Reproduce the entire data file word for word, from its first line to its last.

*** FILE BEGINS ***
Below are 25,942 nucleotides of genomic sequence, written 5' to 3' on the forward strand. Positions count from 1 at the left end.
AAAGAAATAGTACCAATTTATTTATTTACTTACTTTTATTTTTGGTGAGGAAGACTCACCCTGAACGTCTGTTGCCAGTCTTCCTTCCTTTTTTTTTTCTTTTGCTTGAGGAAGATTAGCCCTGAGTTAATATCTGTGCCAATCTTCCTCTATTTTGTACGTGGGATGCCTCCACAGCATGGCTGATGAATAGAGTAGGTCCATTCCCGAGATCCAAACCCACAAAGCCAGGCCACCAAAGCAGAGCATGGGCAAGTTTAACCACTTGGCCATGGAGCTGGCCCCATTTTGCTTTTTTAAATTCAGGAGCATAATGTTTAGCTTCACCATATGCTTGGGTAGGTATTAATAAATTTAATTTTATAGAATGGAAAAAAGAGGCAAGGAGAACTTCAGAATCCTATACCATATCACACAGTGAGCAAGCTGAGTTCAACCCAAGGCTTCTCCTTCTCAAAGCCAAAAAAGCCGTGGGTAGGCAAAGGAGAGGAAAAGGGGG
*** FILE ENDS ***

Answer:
Below are 25,942 nucleotides of genomic sequence, written 5' to 3' on the forward strand. Positions count from 1 at the left end.
AAAGAAATAGTACCAATTTATTTATTTACTTACTTTTATTTTTGGTGAGGAAGACTCACCCTGAACGTCTGTTGCCAGTCTTCCTTCCTTTTTTTTTTCTTTTGCTTGAGGAAGATTAGCCCTGAGTTAATATCTGTGCCAATCTTCCTCTATTTTGTACGTGGGATGCCTCCACAGCATGGCTGATGAATAGAGTAGGTCCATTCCCGAGATCCAAACCCACAAAGCCAGGCCACCAAAGCAGAGCATGGGCAAGTTTAACCACTTGGCCATGGAGCTGGCCCCATTTTGCTTTTTTAAATTCAGGAGCATAATGTTTAGCTTCACCATATGCTTGGGTAGGTATTAATAAATTTAATTTTATAGAATGGAAAAAAGAGGCAAGGAGAACTTCAGAATCCTATACCATATCACACAGTGAGCAAGCTGAGTTCAACCCAAGGCTTCTCCTTCTCAAAGCCAAAAAAGCCGTGGGTAGGCAAAGGAGAGGAAAAGGGGG